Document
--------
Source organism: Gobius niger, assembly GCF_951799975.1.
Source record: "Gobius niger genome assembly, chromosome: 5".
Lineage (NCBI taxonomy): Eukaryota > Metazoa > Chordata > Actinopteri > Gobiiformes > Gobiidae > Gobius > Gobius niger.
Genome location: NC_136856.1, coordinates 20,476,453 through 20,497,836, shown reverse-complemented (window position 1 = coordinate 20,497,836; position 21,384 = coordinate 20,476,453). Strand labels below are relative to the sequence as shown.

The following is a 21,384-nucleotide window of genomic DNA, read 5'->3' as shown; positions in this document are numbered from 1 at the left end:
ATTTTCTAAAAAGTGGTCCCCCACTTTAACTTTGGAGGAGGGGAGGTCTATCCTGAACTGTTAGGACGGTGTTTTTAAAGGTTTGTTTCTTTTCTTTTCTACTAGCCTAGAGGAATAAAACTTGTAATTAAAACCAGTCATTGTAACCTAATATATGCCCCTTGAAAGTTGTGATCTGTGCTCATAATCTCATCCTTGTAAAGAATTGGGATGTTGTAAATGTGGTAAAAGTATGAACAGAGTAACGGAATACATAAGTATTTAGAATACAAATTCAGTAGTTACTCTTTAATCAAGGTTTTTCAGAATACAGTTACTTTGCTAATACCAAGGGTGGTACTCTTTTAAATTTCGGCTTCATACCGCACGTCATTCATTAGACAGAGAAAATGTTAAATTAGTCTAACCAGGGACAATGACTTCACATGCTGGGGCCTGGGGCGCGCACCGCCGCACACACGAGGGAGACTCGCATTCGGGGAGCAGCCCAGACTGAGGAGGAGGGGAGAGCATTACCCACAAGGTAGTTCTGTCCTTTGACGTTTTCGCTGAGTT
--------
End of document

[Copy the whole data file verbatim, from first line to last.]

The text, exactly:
Source organism: Gobius niger, assembly GCF_951799975.1.
Source record: "Gobius niger genome assembly, chromosome: 5".
Lineage (NCBI taxonomy): Eukaryota > Metazoa > Chordata > Actinopteri > Gobiiformes > Gobiidae > Gobius > Gobius niger.
Genome location: NC_136856.1, coordinates 20,476,453 through 20,497,836, shown reverse-complemented (window position 1 = coordinate 20,497,836; position 21,384 = coordinate 20,476,453). Strand labels below are relative to the sequence as shown.

The following is a 21,384-nucleotide window of genomic DNA, read 5'->3' as shown; positions in this document are numbered from 1 at the left end:
ATTTTCTAAAAAGTGGTCCCCCACTTTAACTTTGGAGGAGGGGAGGTCTATCCTGAACTGTTAGGACGGTGTTTTTAAAGGTTTGTTTCTTTTCTTTTCTACTAGCCTAGAGGAATAAAACTTGTAATTAAAACCAGTCATTGTAACCTAATATATGCCCCTTGAAAGTTGTGATCTGTGCTCATAATCTCATCCTTGTAAAGAATTGGGATGTTGTAAATGTGGTAAAAGTATGAACAGAGTAACGGAATACATAAGTATTTAGAATACAAATTCAGTAGTTACTCTTTAATCAAGGTTTTTCAGAATACAGTTACTTTGCTAATACCAAGGGTGGTACTCTTTTAAATTTCGGCTTCATACCGCACGTCATTCATTAGACAGAGAAAATGTTAAATTAGTCTAACCAGGGACAATGACTTCACATGCTGGGGCCTGGGGCGCGCACCGCCGCACACACGAGGGAGACTCGCATTCGGGGAGCAGCCCAGACTGAGGAGGAGGGGAGAGCATTACCCACAAGGTAGTTCTGTCCTTTGACGTTTTCGCTGAGTT